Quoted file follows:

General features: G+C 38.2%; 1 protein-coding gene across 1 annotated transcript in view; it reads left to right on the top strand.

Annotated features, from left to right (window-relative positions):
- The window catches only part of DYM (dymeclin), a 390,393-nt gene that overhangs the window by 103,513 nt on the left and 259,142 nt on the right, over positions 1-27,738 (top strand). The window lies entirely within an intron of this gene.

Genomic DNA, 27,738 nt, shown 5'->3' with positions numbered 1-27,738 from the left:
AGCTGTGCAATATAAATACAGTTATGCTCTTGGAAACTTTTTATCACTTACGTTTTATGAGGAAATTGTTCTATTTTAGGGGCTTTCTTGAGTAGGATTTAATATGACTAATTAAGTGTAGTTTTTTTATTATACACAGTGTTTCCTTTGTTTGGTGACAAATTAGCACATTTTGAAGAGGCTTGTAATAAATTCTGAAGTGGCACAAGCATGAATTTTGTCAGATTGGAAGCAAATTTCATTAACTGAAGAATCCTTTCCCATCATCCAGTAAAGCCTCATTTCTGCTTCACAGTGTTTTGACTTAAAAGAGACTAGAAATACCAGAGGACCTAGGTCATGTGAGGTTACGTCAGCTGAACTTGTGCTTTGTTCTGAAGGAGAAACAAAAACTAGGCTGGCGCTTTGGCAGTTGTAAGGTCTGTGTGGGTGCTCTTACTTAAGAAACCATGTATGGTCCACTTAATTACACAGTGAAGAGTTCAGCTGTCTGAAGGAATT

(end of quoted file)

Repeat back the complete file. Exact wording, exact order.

General features: G+C 38.2%; 1 protein-coding gene across 1 annotated transcript in view; it reads left to right on the top strand.

Annotated features, from left to right (window-relative positions):
- The window catches only part of DYM (dymeclin), a 390,393-nt gene that overhangs the window by 103,513 nt on the left and 259,142 nt on the right, over positions 1-27,738 (top strand). The window lies entirely within an intron of this gene.

Genomic DNA, 27,738 nt, shown 5'->3' with positions numbered 1-27,738 from the left:
AGCTGTGCAATATAAATACAGTTATGCTCTTGGAAACTTTTTATCACTTACGTTTTATGAGGAAATTGTTCTATTTTAGGGGCTTTCTTGAGTAGGATTTAATATGACTAATTAAGTGTAGTTTTTTTATTATACACAGTGTTTCCTTTGTTTGGTGACAAATTAGCACATTTTGAAGAGGCTTGTAATAAATTCTGAAGTGGCACAAGCATGAATTTTGTCAGATTGGAAGCAAATTTCATTAACTGAAGAATCCTTTCCCATCATCCAGTAAAGCCTCATTTCTGCTTCACAGTGTTTTGACTTAAAAGAGACTAGAAATACCAGAGGACCTAGGTCATGTGAGGTTACGTCAGCTGAACTTGTGCTTTGTTCTGAAGGAGAAACAAAAACTAGGCTGGCGCTTTGGCAGTTGTAAGGTCTGTGTGGGTGCTCTTACTTAAGAAACCATGTATGGTCCACTTAATTACACAGTGAAGAGTTCAGCTGTCTGAAGGAATT